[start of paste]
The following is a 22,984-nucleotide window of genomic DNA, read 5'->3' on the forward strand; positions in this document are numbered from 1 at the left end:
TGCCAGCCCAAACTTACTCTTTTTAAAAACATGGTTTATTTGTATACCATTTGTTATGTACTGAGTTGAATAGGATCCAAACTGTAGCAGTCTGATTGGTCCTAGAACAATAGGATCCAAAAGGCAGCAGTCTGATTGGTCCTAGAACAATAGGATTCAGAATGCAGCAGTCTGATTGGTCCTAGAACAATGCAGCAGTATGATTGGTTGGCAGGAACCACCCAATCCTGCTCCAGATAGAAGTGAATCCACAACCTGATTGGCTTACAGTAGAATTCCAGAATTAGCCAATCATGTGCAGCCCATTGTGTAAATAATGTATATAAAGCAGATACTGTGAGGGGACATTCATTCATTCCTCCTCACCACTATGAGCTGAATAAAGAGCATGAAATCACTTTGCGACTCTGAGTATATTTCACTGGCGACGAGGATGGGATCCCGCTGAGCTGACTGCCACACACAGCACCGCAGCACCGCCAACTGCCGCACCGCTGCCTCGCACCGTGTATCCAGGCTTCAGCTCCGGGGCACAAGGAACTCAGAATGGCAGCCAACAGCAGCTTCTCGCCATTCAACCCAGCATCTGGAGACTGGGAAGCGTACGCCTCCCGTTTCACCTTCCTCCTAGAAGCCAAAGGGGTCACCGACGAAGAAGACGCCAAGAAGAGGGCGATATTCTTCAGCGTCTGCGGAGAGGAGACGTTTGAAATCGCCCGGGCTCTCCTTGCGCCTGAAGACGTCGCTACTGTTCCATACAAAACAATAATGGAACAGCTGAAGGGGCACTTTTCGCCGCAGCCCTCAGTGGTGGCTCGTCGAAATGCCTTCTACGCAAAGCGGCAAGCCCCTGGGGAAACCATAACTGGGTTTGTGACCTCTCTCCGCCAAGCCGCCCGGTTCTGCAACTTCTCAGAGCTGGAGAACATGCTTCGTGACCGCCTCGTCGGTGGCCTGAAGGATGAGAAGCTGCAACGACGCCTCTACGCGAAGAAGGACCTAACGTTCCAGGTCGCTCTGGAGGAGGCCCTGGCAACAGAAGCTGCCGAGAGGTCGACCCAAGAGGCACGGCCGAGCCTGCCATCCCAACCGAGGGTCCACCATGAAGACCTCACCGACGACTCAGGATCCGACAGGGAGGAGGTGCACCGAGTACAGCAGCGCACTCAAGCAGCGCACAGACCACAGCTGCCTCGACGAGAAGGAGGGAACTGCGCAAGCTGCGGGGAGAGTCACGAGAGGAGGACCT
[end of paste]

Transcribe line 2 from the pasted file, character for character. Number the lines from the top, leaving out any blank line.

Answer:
TGCCAGCCCAAACTTACTCTTTTTAAAAACATGGTTTATTTGTATACCATTTGTTATGTACTGAGTTGAATAGGATCCAAACTGTAGCAGTCTGATTGGTCCTAGAACAATAGGATCCAAAAGGCAGCAGTCTGATTGGTCCTAGAACAATAGGATTCAGAATGCAGCAGTCTGATTGGTCCTAGAACAATGCAGCAGTATGATTGGTTGGCAGGAACCACCCAATCCTGCTCCAGATAGAAGTGAATCCACAACCTGATTGGCTTACAGTAGAATTCCAGAATTAGCCAATCATGTGCAGCCCATTGTGTAAATAATGTATATAAAGCAGATACTGTGAGGGGACATTCATTCATTCCTCCTCACCACTATGAGCTGAATAAAGAGCATGAAATCACTTTGCGACTCTGAGTATATTTCACTGGCGACGAGGATGGGATCCCGCTGAGCTGACTGCCACACACAGCACCGCAGCACCGCCAACTGCCGCACCGCTGCCTCGCACCGTGTATCCAGGCTTCAGCTCCGGGGCACAAGGAACTCAGAATGGCAGCCAACAGCAGCTTCTCGCCATTCAACCCAGCATCTGGAGACTGGGAAGCGTACGCCTCCCGTTTCACCTTCCTCCTAGAAGCCAAAGGGGTCACCGACGAAGAAGACGCCAAGAAGAGGGCGATATTCTTCAGCGTCTGCGGAGAGGAGACGTTTGAAATCGCCCGGGCTCTCCTTGCGCCTGAAGACGTCGCTACTGTTCCATACAAAACAATAATGGAACAGCTGAAGGGGCACTTTTCGCCGCAGCCCTCAGTGGTGGCTCGTCGAAATGCCTTCTACGCAAAGCGGCAAGCCCCTGGGGAAACCATAACTGGGTTTGTGACCTCTCTCCGCCAAGCCGCCCGGTTCTGCAACTTCTCAGAGCTGGAGAACATGCTTCGTGACCGCCTCGTCGGTGGCCTGAAGGATGAGAAGCTGCAACGACGCCTCTACGCGAAGAAGGACCTAACGTTCCAGGTCGCTCTGGAGGAGGCCCTGGCAACAGAAGCTGCCGAGAGGTCGACCCAAGAGGCACGGCCGAGCCTGCCATCCCAACCGAGGGTCCACCATGAAGACCTCACCGACGACTCAGGATCCGACAGGGAGGAGGTGCACCGAGTACAGCAGCGCACTCAAGCAGCGCACAGACCACAGCTGCCTCGACGAGAAGGAGGGAACTGCGCAAGCTGCGGGGAGAGTCACGAGAGGAGGACCT